The following defines the Dockerfile containing the necessary R version and package dependency along with a small data set to be included in the container.
FROM rocker/rstudio:3.6.3
RUN mkdir /home/rstudio/data_plots
# location for mounting
RUN mkdir /home/rstudio/data_mount
COPY ./ggplot2_example.R /home/rstudio/data_plots
# here we add data in when we write the image as opposed to mounting
COPY ./data_for_dockerfile /home/rstudio/data_plots
RUN R -e 'install.packages("ggplot2")'
Note that the example above only uses a subset of Docker directives. For a full reference of directives see
Now, that we have the Dockerfile ready, we build the image and run to launch the container (make sure you are in the directory that contains the Dockerfile):
docker build --rm --force-rm -t rstudio_ggplot2:3.6.3 .
(by not providing a tag to `-t rstudio_ggplot2`, it will default to `latest` tag)
Sending build context to Docker daemon 3.613MB
Step 1/6 : FROM rocker/rstudio:3.6.3
---> 0e89f80390af
Step 2/6 : RUN mkdir /home/rstudio/data_plots
---> Running in 363aece8e2d2
Removing intermediate container 363aece8e2d2
---> c4f81c427c87
Step 3/6 : RUN mkdir /home/rstudio/data_mount
---> Running in e6ea2fbdd2bc
Removing intermediate container e6ea2fbdd2bc
---> 8bb4a2960cb7
Step 4/6 : COPY ./ggplot2_example.R /home/rstudio/data_plots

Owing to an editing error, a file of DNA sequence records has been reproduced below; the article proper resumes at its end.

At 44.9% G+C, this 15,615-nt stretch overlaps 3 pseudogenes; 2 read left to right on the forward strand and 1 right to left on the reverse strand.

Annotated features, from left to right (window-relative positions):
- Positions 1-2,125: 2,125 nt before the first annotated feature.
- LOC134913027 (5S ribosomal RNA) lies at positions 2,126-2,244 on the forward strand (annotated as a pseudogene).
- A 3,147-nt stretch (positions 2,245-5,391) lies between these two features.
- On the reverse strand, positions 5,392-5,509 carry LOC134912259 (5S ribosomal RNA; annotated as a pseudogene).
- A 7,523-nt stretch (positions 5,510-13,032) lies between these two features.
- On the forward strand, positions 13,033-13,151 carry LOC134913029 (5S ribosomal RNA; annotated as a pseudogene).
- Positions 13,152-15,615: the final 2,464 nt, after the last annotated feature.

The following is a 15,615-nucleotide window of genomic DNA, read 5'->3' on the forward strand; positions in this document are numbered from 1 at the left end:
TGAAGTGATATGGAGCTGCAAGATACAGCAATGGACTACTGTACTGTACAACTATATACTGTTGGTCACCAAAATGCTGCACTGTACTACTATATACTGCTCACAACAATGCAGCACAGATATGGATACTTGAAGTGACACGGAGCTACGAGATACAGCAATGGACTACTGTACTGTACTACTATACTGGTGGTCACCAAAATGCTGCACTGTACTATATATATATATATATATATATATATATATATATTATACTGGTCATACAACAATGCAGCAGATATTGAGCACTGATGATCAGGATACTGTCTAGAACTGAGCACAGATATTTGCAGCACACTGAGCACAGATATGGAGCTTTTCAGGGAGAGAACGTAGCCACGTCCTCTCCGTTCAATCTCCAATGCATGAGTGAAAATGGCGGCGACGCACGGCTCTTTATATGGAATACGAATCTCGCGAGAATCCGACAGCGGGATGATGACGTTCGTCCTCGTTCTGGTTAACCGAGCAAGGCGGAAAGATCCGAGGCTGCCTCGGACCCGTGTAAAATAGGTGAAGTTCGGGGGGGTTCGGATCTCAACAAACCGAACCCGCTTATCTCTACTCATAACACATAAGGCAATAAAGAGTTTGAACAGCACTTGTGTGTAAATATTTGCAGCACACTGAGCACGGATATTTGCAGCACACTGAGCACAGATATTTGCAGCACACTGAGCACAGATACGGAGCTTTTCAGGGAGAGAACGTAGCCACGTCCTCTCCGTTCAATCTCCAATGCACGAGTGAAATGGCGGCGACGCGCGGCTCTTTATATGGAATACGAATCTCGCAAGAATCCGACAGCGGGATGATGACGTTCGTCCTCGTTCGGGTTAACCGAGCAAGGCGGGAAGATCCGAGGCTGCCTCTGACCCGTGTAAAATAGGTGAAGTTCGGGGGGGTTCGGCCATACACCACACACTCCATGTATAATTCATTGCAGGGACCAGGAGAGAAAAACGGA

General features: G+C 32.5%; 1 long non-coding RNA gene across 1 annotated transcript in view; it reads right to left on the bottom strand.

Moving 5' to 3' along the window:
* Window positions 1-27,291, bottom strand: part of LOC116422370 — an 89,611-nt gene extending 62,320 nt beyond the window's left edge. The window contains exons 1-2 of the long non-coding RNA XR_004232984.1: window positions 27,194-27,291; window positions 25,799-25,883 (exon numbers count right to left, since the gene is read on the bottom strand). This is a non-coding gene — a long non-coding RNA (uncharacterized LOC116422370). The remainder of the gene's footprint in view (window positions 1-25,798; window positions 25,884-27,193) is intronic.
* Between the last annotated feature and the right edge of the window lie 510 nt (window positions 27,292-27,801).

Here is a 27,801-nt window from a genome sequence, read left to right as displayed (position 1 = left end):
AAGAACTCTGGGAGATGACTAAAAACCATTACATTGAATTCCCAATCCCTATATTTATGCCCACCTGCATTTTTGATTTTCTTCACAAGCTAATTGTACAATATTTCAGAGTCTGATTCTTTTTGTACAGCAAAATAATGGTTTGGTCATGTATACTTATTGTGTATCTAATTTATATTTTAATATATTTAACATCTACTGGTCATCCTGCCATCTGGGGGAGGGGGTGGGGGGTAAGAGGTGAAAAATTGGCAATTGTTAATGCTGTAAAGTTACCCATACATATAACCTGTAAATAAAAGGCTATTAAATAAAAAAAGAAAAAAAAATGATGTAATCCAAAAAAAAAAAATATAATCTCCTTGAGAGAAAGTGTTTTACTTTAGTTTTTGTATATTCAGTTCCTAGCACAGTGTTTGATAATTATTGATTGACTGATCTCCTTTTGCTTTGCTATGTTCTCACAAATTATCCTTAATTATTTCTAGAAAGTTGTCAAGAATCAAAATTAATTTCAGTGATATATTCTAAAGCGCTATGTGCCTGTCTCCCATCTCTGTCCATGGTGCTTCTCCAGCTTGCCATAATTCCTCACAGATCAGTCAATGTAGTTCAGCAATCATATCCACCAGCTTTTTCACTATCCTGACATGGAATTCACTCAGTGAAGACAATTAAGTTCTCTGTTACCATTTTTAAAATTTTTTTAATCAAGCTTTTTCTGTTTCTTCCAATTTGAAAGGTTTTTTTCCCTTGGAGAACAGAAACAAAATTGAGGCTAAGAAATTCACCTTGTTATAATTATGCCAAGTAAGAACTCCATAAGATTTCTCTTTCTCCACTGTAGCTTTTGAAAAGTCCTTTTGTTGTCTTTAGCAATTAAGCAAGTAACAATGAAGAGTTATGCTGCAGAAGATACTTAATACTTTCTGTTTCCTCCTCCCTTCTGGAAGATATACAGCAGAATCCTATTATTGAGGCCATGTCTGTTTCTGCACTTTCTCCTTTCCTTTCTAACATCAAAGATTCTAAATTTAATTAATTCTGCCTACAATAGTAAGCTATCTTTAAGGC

---> 944f156a9a17
Step 5/6 : COPY ./data_for_dockerfile /home/rstudio/data_plots
---> 9774922404e5
Step 6/6 : RUN R -e 'install.packages("ggplot2")'
---> Running in 4302f07f9511
###--- R ggplot2 installation starts ---###
And now we `run`:
docker run -d --rm -p 8787:8787 -e PASSWORD=NBI rstudio_ggplot2:3.6.3
Now, in our `localhost:8787`, you should the new RStudio session with the environment we specified in the Dockerfile (R version 3.6.3 and ggplot2 available), along with the R script and data file present in `/home/rstudio/data_plots`
<img src="rstudio_ggplot2_3_6_3.png" align="center" width="850px" />
__Mounting a directory to the container__
While adding data files and scripts to the image is a good solution to ship a container with all data for a specific project, a user may want to simply use the same environment for their own data. This can be done without modifying the image by mounting a local directory to the container with flag `-v <local_dir>:<remote_container_dir>` to the `run` command:
docker run -d --rm -p 8787:8787 -e PASSWORD=NBI -v `pwd`/dir_for_mounting:/home/rstudio/data_mount rstudio_ggplot2:3.6.3
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# ggplot2 example being run in Docker container
# Amazon top 50 books from 2009-2019:
# Data from
data_plot <- read.csv("./data_plots/bestsellers_with_categories.csv")
data_plot_selected <- data_plot[c("Year", "Genre")]
data_plot_selected <- data.frame(table(data_plot_selected))
ggplot(data_plot_selected, aes(x=Year, y=Freq, group=Genre)) +
geom_point(size=3, aes(colour=Genre)) +
theme_bw(base_size = 16) +
theme(panel.grid.major = element_blank(), panel.grid.minor = element_blank(),
axis.text.x = element_text(colour="black", size = 18, angle = 45, vjust = 0.5),
axis.text.y = element_text(colour="black", size = 18),
axis.line = element_line(size=0.5, colour = "black"),
axis.title = element_text(size=22)) +
# to load the following data, you will need to first mount the directory
# which contains the data file since we did not include it in the Dockerfile
# data_plot2 <- read.csv("./data_mount/netflix_titles.csv")
# View(data_plot2)